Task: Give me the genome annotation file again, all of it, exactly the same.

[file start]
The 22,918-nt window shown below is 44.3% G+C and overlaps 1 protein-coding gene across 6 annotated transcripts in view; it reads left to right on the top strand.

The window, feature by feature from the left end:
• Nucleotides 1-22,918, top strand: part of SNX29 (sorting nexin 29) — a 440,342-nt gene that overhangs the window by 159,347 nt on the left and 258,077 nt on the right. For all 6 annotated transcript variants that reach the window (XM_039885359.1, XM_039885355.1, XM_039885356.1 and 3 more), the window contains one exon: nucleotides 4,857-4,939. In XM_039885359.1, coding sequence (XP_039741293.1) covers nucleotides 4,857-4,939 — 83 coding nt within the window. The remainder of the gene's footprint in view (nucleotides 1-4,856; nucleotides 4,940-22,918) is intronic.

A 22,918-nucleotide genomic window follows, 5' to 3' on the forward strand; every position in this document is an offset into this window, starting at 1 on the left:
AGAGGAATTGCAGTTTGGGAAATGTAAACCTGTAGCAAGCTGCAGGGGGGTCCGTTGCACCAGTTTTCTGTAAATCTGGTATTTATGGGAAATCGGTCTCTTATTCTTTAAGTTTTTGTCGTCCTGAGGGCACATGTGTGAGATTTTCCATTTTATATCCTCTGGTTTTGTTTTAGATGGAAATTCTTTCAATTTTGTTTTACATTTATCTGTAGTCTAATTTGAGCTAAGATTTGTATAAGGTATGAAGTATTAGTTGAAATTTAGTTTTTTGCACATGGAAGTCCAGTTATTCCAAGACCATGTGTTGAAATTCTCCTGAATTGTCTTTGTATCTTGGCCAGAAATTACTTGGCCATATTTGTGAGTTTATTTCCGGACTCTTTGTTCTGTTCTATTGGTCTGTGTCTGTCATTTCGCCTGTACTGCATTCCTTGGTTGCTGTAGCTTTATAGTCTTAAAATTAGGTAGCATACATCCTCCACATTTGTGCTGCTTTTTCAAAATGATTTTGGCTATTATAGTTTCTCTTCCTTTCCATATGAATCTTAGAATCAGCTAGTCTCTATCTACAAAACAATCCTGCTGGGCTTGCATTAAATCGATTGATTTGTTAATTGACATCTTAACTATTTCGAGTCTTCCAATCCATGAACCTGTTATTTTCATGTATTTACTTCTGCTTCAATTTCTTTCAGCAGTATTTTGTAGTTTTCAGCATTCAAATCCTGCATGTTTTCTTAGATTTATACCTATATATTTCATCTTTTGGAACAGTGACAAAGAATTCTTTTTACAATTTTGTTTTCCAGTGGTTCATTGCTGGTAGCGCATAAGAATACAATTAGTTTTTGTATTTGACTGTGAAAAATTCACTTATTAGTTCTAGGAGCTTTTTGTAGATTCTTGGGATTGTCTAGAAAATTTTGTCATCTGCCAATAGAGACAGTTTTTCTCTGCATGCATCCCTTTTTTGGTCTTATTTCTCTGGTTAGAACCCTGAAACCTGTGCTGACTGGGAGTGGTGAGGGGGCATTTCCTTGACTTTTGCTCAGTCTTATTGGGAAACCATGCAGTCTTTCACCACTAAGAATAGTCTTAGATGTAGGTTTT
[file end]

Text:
The 22,918-nt window shown below is 44.3% G+C and overlaps 1 protein-coding gene across 6 annotated transcripts in view; it reads left to right on the top strand.

The window, feature by feature from the left end:
• Nucleotides 1-22,918, top strand: part of SNX29 (sorting nexin 29) — a 440,342-nt gene that overhangs the window by 159,347 nt on the left and 258,077 nt on the right. For all 6 annotated transcript variants that reach the window (XM_039885359.1, XM_039885355.1, XM_039885356.1 and 3 more), the window contains one exon: nucleotides 4,857-4,939. In XM_039885359.1, coding sequence (XP_039741293.1) covers nucleotides 4,857-4,939 — 83 coding nt within the window. The remainder of the gene's footprint in view (nucleotides 1-4,856; nucleotides 4,940-22,918) is intronic.

A 22,918-nucleotide genomic window follows, 5' to 3' on the forward strand; every position in this document is an offset into this window, starting at 1 on the left:
AGAGGAATTGCAGTTTGGGAAATGTAAACCTGTAGCAAGCTGCAGGGGGGTCCGTTGCACCAGTTTTCTGTAAATCTGGTATTTATGGGAAATCGGTCTCTTATTCTTTAAGTTTTTGTCGTCCTGAGGGCACATGTGTGAGATTTTCCATTTTATATCCTCTGGTTTTGTTTTAGATGGAAATTCTTTCAATTTTGTTTTACATTTATCTGTAGTCTAATTTGAGCTAAGATTTGTATAAGGTATGAAGTATTAGTTGAAATTTAGTTTTTTGCACATGGAAGTCCAGTTATTCCAAGACCATGTGTTGAAATTCTCCTGAATTGTCTTTGTATCTTGGCCAGAAATTACTTGGCCATATTTGTGAGTTTATTTCCGGACTCTTTGTTCTGTTCTATTGGTCTGTGTCTGTCATTTCGCCTGTACTGCATTCCTTGGTTGCTGTAGCTTTATAGTCTTAAAATTAGGTAGCATACATCCTCCACATTTGTGCTGCTTTTTCAAAATGATTTTGGCTATTATAGTTTCTCTTCCTTTCCATATGAATCTTAGAATCAGCTAGTCTCTATCTACAAAACAATCCTGCTGGGCTTGCATTAAATCGATTGATTTGTTAATTGACATCTTAACTATTTCGAGTCTTCCAATCCATGAACCTGTTATTTTCATGTATTTACTTCTGCTTCAATTTCTTTCAGCAGTATTTTGTAGTTTTCAGCATTCAAATCCTGCATGTTTTCTTAGATTTATACCTATATATTTCATCTTTTGGAACAGTGACAAAGAATTCTTTTTACAATTTTGTTTTCCAGTGGTTCATTGCTGGTAGCGCATAAGAATACAATTAGTTTTTGTATTTGACTGTGAAAAATTCACTTATTAGTTCTAGGAGCTTTTTGTAGATTCTTGGGATTGTCTAGAAAATTTTGTCATCTGCCAATAGAGACAGTTTTTCTCTGCATGCATCCCTTTTTTGGTCTTATTTCTCTGGTTAGAACCCTGAAACCTGTGCTGACTGGGAGTGGTGAGGGGGCATTTCCTTGACTTTTGCTCAGTCTTATTGGGAAACCATGCAGTCTTTCACCACTAAGAATAGTCTTAGATGTAGGTTTT